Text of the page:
03: Macro – Extension

posted in: Macro Photography | 0

Extension - It's Just Space

One great way to get some serious magnification is to put some space between the camera and the lens - the further from the film plane you move any lens, the closer that lens is focused. That’s actually how most lenses operate - by extending the lens’ elements further from the film plane, they focus closer. Imagine if you completely removed the lens and added a tube of extension between it and the camera body. What you would have is an extension tube.


Sweet Pea Blossom - 50mm lens, 25mm Extension
1/15 sec @ (marked) f:8


False Solomon Seal - 135mm, 25mm extension
1/8 sec @ (marked) f:11

Pros:
Extension tubes are ideal for macro work in the 1/4X to 1X or greater range. They are fairly inexpensive, relatively compact, and, because there are no glass elements, they don't optically alter the light coming through the lens  - and they’re rugged - ideal for field work. Another advantage when working with extension tubes is that it’s very easy to calculate magnification rates: Simply divide the amount of extension by the focal length of the lens used. For example, if I’m using a 25mm extension tube with a 50mm lens, I’m shooting at 1/2X. That same extension tube on a 100mm lens gives me 1/4X. As you can see, the shorter the focal length, the more magnification when using the same amount of extension (but the closer you will have to physically be to your subject). Again, this calculation is based on a lens focused at infinity. Setting the lens to a closer focusing distance adds extension, which adds magnification and would need to be taken into consideration in the calculation.

Cons:
Extension tubes are great - but they’re not perfect. For one, there is a loss of light when using extension tubes - the more extension used, the more light lost. The focal length of the lens used also dictates how much light is lost - 50mm of extension of a 100mm lens loses more light than the same extension on a 300mm lens, and there is no easy way to calculate this loss due to the various characteristics of different lenses, even those of the same focal length. There is a good starting point, however: Adding 40% of the lens length will reduce your f-stop by 1 (40mm extension on a 100mm f4 lens will cut your f-stop by one stop - to f5.6) - extension of 100% of the lens length will reduce your f-stop by 2 stops (50mm extension on a 50mm lens - 2 stop reduction). The good news, if you're lucky and have extension tubes that are indexed to operate with your meter,  is that your camera’s built-in meter takes this light loss into consideration when taking a light reading - the bad news is that you have to factor in the light loss when using an external hand-held meter or your extension tubes don't index with your camera's metering system. I personally have several "older" extension tubes that fit my "new" camera, but they don't incorporate the contacts necessary to communicate metering information to the camera (they don't communicate ANY information to my "new" camera! - not shutter speed - not aperture - just blank!) - but I am familiar with my equipment and know how much light loss I'm getting (and I'm shooting in manual, so my shutter speed and aperture are hard coded). If you're in the same boat, I would suggest running a few tests with your older equipment capable of metering through the extension tubes, using the in-camera meter to determine how much light is lost with various extensions on various lenses. Take a meter reading with just the lens, then, without changing the focus of the lens, add the extension and meter off of the same area. The difference in the meter readings is how much light is lost.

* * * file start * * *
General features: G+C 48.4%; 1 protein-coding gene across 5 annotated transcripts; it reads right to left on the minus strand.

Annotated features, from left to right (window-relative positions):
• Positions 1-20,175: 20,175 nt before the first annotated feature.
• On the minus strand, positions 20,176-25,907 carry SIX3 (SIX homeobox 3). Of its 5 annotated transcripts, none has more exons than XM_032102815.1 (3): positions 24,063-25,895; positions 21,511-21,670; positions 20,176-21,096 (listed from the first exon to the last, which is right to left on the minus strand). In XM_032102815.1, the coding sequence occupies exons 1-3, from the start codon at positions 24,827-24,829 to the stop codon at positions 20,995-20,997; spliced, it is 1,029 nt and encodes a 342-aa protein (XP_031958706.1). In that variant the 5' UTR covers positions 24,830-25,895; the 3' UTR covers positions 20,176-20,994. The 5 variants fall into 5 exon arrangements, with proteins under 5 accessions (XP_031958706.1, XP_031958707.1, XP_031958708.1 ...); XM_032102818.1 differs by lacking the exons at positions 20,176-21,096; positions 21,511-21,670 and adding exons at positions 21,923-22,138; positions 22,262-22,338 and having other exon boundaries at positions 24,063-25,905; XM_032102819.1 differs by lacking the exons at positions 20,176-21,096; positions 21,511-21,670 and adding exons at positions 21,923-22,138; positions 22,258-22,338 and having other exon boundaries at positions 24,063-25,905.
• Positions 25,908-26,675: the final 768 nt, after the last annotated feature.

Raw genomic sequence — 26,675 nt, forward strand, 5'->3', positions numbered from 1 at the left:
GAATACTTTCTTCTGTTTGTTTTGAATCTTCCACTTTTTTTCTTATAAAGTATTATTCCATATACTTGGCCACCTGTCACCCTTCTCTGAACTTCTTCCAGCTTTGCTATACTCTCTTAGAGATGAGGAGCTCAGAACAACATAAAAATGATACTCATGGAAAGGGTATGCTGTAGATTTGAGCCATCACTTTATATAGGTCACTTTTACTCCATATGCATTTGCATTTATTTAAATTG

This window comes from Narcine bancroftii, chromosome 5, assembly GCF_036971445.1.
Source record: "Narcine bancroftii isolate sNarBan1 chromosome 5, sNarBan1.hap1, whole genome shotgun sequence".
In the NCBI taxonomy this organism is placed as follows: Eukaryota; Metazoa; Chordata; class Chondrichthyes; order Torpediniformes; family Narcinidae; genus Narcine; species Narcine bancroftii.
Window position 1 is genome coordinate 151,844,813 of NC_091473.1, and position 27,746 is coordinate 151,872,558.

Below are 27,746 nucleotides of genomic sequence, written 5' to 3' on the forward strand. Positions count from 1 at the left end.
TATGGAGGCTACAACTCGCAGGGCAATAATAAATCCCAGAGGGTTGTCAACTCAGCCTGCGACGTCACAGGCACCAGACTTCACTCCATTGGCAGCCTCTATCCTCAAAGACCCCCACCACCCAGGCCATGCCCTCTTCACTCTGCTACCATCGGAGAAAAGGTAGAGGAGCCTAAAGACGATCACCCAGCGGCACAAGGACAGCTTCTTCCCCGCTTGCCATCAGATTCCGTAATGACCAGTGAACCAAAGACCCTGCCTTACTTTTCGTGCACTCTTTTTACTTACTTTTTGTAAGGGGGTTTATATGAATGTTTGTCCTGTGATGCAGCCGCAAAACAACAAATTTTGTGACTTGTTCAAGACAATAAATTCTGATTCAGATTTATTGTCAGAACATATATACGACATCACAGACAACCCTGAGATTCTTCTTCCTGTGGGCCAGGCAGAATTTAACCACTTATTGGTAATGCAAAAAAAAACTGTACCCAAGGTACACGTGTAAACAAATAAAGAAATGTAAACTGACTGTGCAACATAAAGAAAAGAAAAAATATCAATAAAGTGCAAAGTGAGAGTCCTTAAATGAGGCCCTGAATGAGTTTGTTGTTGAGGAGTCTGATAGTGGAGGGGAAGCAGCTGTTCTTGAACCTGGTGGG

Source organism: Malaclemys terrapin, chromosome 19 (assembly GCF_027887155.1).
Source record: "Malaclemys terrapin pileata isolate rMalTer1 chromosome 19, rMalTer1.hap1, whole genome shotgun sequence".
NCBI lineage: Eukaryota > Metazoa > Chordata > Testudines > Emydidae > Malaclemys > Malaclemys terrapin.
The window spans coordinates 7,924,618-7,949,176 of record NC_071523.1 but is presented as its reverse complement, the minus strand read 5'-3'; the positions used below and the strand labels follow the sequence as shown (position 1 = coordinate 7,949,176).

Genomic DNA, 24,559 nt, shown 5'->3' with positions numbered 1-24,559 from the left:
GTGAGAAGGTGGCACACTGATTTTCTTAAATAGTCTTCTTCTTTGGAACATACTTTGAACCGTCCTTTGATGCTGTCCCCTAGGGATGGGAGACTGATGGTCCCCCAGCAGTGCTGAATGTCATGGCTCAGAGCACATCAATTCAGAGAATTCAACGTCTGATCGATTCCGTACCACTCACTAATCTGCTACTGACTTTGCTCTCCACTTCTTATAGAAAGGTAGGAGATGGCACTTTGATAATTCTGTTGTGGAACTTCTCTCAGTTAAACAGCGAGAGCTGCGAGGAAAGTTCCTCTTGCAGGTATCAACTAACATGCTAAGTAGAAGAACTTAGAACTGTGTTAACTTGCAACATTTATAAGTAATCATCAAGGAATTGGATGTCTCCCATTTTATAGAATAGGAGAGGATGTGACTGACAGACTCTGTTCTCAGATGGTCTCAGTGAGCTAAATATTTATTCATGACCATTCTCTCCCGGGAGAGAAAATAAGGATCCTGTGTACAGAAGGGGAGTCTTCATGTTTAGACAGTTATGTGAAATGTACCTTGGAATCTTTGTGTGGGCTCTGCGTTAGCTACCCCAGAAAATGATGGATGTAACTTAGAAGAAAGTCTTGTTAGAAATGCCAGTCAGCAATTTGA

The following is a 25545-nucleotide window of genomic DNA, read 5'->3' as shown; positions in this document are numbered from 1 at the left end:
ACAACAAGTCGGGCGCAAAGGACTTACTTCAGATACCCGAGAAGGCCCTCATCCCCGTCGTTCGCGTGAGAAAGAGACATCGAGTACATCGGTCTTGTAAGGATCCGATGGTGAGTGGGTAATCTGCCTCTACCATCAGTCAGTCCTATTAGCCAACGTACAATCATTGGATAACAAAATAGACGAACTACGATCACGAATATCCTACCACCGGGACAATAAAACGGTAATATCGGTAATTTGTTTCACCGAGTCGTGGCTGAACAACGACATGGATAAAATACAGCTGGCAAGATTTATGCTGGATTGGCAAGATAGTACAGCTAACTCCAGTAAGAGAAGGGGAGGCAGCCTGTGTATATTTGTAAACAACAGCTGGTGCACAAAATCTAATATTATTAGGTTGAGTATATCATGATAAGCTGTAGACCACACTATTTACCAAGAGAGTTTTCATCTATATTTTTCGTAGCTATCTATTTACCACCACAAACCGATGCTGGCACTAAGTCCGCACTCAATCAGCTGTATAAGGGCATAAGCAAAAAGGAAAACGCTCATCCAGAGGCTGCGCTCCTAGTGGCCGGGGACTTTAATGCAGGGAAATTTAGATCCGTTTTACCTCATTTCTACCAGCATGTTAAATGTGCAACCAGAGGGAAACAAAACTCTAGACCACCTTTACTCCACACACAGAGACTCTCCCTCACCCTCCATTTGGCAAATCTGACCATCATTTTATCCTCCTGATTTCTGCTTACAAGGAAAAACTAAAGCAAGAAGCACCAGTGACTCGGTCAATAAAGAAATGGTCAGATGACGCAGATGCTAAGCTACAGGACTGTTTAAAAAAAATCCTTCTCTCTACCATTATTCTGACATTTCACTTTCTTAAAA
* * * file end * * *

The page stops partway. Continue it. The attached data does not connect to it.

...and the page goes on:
Lens Selection
When shooting close-ups, one thing that needs to be considered is working distance - how close you physically have to get to your subject. Working too close to your subject limits the lighting angle available to illuminate your subject, makes it more difficult to obtain an optimal shooting angle, makes live subject nervous (they may just decide to leave) - even convection from your warm body on a chilly morning can create enough wind turbulence to cause motion in your subject, creating blur in your final image. Yes, you can achieve 1:1 magnification by using 25mm extension on a 24mm lens, but your working distance is minimal - right on top of your subject - using a longer lens, say 100mm with 100mm extension, gives the same magnification, but with considerably more working distance and a more selective background (narrower field of view). Because you're physically further away from your subject, lower compositions from lower angles become easier, options for lighting are more plentiful, and your subject will not feel quite so intruded upon - plus, there's less chance of "bumping into" a part of your composition which could ruin the whole image.


Dragonfly - Nikkor 300mm, 25mm Extension
1/15 sec @ (marked) f:8


Dragonfly - Nikkor 300mm, 25mm Extension
1/8 sec @ (marked) f:8

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